Schizophrenia

Schizophrenia is a mental disorder characterized by continuous or relapsing episodes of psychosis.

Major symptoms include hallucinations (typically hearing voices), delusions, and disorganized thinking. Other symptoms include social withdrawal, decreased emotional expression, and apathy.

Symptoms typically come on gradually, begin in young adulthood, and in many cases never resolve. There is no objective diagnostic test; the diagnosis is used to describe observed behavior that may stem from numerous different causes.

Besides observed behavior, doctors will also take a history that includes the person’s reported experiences, and reports of others familiar with the person, when making a diagnosis.

To diagnose someone with schizophrenia, doctors are supposed to confirm that symptoms and functional impairment are present for six months (DSM-5) or one month (ICD-11).

Many people with schizophrenia have other mental disorders, especially substance use disorders, depressive disorders, anxiety disorders, and obsessive–compulsive disorder.

About 0.3% to 0.7% of people are diagnosed with schizophrenia during their lifetime. In 2017, there were an estimated 1.1 million new cases and in 2019 a total of 20 million cases globally.

Males are more often affected and on average have an earlier onset, although some large reviews have not found gender differences in the prevalence of the disorder. The likely causes of schizophrenia include genetic and environmental factors.

Genetic factors include a variety of common and rare genetic variants. Possible environmental factors include being raised in a city, cannabis use during adolescence, infections, the ages of a person’s mother or father, and poor nutrition during pregnancy.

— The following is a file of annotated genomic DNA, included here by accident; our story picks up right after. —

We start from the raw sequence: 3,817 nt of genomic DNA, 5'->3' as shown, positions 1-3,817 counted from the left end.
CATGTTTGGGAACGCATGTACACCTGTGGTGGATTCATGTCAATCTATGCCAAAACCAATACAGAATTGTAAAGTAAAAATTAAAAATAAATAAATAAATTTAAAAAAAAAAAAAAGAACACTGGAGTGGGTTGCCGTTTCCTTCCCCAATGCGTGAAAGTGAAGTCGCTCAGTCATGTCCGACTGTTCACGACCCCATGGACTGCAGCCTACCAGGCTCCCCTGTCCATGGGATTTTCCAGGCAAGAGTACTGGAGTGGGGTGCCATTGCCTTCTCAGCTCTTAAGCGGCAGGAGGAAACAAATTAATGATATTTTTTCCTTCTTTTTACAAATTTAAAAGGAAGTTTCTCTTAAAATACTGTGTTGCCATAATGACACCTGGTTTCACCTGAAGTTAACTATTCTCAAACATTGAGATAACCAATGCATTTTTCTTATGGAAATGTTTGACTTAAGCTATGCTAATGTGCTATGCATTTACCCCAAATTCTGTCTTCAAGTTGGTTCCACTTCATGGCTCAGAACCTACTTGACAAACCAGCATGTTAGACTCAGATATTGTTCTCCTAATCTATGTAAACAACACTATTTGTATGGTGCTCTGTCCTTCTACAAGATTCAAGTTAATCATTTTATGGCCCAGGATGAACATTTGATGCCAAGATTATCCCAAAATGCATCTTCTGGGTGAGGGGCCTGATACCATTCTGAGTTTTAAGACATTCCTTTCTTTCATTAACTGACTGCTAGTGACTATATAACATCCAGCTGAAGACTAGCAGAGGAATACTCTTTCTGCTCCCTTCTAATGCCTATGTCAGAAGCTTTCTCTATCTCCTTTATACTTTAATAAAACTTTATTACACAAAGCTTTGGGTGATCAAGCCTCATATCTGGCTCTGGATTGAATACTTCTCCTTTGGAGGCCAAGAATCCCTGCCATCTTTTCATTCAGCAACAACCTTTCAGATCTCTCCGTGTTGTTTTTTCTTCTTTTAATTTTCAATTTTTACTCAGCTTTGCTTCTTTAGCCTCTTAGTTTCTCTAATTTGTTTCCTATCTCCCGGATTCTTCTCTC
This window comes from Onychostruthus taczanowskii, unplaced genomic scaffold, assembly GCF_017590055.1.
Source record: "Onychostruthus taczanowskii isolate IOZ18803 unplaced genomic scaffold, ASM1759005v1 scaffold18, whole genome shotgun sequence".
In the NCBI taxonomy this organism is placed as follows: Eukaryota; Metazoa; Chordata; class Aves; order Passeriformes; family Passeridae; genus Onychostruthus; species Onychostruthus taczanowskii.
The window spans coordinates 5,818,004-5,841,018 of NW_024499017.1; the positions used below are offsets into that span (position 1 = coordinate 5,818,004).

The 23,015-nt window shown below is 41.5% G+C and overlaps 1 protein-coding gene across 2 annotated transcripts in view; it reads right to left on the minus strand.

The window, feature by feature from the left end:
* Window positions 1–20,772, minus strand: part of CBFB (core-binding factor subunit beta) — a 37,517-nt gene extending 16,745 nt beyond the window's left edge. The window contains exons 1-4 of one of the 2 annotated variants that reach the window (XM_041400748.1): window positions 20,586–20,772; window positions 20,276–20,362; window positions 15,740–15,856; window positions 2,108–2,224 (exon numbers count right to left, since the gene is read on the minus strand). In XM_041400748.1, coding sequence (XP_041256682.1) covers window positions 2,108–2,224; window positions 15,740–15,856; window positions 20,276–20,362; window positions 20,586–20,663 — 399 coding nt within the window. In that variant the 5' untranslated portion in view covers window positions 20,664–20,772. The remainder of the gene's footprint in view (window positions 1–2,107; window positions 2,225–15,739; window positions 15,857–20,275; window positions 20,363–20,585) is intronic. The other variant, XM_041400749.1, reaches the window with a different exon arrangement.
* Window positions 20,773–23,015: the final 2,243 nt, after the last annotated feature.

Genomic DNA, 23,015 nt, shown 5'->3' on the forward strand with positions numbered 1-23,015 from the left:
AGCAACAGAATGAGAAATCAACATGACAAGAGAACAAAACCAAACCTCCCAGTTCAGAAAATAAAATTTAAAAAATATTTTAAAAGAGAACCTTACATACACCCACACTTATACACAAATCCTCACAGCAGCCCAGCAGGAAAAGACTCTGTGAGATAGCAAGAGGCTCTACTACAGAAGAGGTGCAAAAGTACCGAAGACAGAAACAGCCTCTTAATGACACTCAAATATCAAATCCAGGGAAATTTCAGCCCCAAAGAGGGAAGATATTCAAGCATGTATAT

About half of those diagnosed with schizophrenia will have a significant improvement over the long term with no further relapses, and a small proportion of these will recover completely. The other half will have a lifelong impairment.

In some cases people may be repeatedly admitted to hospitals. Social problems such as long-term unemployment, poverty, homelessness, exploitation, and victimization are commonly correlated with schizophrenia.

Compared to the general population, people with schizophrenia have a higher suicide rate (about 5% overall) and more physical health problems, leading to an average decrease in life expectancy by 20 years. In 2015, an estimated 17,000 deaths were linked to schizophrenia.

The mainstay of treatment is antipsychotic medication, along with counseling, job training, and social rehabilitation.

Up to a third of people do not respond to initial antipsychotics, in which case the antipsychotic clozapine may be used. In situations where doctors judge that there is a risk of harm to self or others, they may impose short involuntary hospitalization.

Long-term hospitalization is used on a small number of people with severe schizophrenia. In some countries where supportive services are limited or unavailable, long-term hospital stays are more common.

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